American Association for the Advancement of Science (AAAS)
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As a result of their extensive home ranges and slow population growth rates, predators have often been perceived to suffer higher risks of extinction than other trophic groups. Our study challenges this extinction-risk paradigm by quantitatively comparing patterns of extinction risk across different trophic groups of mammals, birds, and reptiles. We found that trophic level and body size were significant factors that influenced extinction risk in all taxa. At multiple spatial and temporal scales, herbivores, especially herbivorous reptiles and large-bodied herbivores, consistently have the highest proportions of threatened species. This observed elevated extinction risk for herbivores is ecologically consequential, given the important roles that herbivores are known to play in controlling ecosystem function.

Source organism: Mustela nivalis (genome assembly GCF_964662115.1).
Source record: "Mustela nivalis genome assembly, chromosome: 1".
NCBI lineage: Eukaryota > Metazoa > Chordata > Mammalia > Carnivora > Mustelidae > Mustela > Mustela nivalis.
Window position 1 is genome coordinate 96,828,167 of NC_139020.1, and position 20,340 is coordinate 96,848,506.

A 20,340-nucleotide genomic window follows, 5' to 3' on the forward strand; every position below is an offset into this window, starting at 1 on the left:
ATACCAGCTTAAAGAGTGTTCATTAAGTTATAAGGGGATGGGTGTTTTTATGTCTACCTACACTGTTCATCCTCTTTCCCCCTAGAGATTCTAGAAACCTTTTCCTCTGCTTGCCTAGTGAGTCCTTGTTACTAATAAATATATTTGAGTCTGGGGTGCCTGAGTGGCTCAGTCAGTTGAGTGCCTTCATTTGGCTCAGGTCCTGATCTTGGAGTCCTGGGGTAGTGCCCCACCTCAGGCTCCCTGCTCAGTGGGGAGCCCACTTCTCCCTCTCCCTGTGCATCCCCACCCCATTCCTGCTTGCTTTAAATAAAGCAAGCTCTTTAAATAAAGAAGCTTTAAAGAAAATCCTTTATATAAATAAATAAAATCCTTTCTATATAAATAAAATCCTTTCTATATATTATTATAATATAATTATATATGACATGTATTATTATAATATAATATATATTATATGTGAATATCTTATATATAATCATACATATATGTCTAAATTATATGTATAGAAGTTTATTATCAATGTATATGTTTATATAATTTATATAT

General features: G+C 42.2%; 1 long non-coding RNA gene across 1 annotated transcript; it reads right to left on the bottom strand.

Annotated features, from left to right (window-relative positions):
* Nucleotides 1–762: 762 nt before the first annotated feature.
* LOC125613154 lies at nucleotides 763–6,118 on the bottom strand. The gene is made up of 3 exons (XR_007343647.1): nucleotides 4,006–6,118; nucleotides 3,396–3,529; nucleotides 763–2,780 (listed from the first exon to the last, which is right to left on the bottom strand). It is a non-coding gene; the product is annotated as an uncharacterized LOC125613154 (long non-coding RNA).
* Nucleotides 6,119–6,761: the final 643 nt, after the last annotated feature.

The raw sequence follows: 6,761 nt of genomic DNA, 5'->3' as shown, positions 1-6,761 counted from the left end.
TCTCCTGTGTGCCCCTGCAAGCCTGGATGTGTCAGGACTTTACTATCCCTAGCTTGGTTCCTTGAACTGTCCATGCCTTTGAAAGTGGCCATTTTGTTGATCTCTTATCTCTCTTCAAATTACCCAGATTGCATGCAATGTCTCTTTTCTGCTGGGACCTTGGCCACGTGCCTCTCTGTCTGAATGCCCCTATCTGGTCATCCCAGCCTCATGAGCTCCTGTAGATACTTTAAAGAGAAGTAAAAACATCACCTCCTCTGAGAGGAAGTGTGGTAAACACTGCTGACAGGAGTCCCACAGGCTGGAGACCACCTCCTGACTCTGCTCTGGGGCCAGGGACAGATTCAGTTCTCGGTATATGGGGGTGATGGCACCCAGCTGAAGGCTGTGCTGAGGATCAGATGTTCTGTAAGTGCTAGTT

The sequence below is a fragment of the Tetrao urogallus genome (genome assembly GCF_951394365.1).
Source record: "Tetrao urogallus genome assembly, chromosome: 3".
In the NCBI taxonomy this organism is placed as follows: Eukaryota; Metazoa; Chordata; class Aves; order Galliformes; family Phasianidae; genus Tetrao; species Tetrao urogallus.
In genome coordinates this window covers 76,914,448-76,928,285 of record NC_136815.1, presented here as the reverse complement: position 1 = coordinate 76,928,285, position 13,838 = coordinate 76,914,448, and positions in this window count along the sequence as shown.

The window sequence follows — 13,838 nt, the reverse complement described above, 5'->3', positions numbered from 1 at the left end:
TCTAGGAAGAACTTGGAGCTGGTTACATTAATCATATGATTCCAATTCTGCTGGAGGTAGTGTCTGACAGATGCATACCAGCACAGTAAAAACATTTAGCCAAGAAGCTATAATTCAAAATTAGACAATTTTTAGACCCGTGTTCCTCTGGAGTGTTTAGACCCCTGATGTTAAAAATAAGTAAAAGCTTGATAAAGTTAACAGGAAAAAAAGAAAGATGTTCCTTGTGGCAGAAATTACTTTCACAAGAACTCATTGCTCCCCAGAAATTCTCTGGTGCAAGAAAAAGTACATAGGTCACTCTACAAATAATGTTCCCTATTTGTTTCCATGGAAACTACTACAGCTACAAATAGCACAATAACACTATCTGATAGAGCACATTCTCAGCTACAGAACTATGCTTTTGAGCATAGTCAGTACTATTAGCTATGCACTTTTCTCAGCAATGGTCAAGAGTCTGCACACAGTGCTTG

Atwood, Trisha, et. al. “Herbivores at the Highest Risk of Extinction Among Mammals, Birds, and Reptiles.” Science Advances,vol. 6, no. 32, 2020, pp. 1-10. https://doi.org/10.1126/sciadv.abb8458